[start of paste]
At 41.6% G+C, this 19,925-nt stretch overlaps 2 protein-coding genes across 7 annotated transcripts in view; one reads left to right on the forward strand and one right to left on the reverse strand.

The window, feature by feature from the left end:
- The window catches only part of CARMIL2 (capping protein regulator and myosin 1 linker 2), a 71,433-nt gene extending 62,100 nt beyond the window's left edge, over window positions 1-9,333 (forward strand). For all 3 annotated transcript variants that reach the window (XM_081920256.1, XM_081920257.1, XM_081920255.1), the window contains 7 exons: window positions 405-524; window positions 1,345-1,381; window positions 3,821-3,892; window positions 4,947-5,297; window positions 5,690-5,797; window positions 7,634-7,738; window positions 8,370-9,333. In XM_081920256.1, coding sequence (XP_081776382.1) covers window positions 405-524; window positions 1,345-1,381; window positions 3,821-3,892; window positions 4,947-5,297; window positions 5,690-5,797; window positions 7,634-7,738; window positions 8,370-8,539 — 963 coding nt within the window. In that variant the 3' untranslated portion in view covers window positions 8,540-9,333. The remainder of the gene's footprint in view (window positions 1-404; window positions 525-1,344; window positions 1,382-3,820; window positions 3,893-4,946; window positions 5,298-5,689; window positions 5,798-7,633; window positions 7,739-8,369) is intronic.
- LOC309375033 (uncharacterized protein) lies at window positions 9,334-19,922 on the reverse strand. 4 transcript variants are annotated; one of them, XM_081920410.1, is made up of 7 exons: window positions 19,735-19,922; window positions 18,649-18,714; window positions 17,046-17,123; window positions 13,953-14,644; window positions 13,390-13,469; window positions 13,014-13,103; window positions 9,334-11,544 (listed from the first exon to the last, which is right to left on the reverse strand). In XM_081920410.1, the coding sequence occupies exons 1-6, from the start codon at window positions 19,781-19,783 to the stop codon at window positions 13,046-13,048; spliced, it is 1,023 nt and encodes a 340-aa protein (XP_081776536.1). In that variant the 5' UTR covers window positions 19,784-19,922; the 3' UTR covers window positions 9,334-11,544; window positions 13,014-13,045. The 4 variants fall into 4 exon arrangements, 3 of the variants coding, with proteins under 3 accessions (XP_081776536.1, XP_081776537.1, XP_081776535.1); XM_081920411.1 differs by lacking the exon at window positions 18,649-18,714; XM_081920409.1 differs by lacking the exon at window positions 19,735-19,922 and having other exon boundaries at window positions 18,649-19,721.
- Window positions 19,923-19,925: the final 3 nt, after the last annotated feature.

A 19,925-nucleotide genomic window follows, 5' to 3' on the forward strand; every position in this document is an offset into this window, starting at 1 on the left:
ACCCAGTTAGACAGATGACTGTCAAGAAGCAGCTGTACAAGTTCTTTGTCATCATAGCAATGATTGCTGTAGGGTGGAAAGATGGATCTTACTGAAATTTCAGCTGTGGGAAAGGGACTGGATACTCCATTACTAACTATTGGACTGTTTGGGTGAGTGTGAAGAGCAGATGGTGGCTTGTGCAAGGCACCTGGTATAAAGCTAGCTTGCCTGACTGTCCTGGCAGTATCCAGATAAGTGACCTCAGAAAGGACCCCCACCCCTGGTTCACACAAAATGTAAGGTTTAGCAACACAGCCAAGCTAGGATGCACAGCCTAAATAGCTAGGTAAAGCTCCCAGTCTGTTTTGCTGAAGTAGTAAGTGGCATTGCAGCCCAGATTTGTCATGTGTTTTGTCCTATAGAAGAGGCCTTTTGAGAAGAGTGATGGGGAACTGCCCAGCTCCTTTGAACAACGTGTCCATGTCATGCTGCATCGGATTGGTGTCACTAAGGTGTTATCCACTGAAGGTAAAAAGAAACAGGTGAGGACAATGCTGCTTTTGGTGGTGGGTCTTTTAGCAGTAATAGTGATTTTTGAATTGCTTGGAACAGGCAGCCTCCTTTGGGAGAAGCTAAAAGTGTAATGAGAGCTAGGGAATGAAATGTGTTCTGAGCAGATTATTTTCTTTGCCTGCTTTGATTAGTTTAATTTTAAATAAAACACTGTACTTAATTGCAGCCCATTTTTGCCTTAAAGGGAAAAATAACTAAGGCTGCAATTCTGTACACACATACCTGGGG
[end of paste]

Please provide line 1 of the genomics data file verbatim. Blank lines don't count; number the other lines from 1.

At 41.6% G+C, this 19,925-nt stretch overlaps 2 protein-coding genes across 7 annotated transcripts in view; one reads left to right on the forward strand and one right to left on the reverse strand.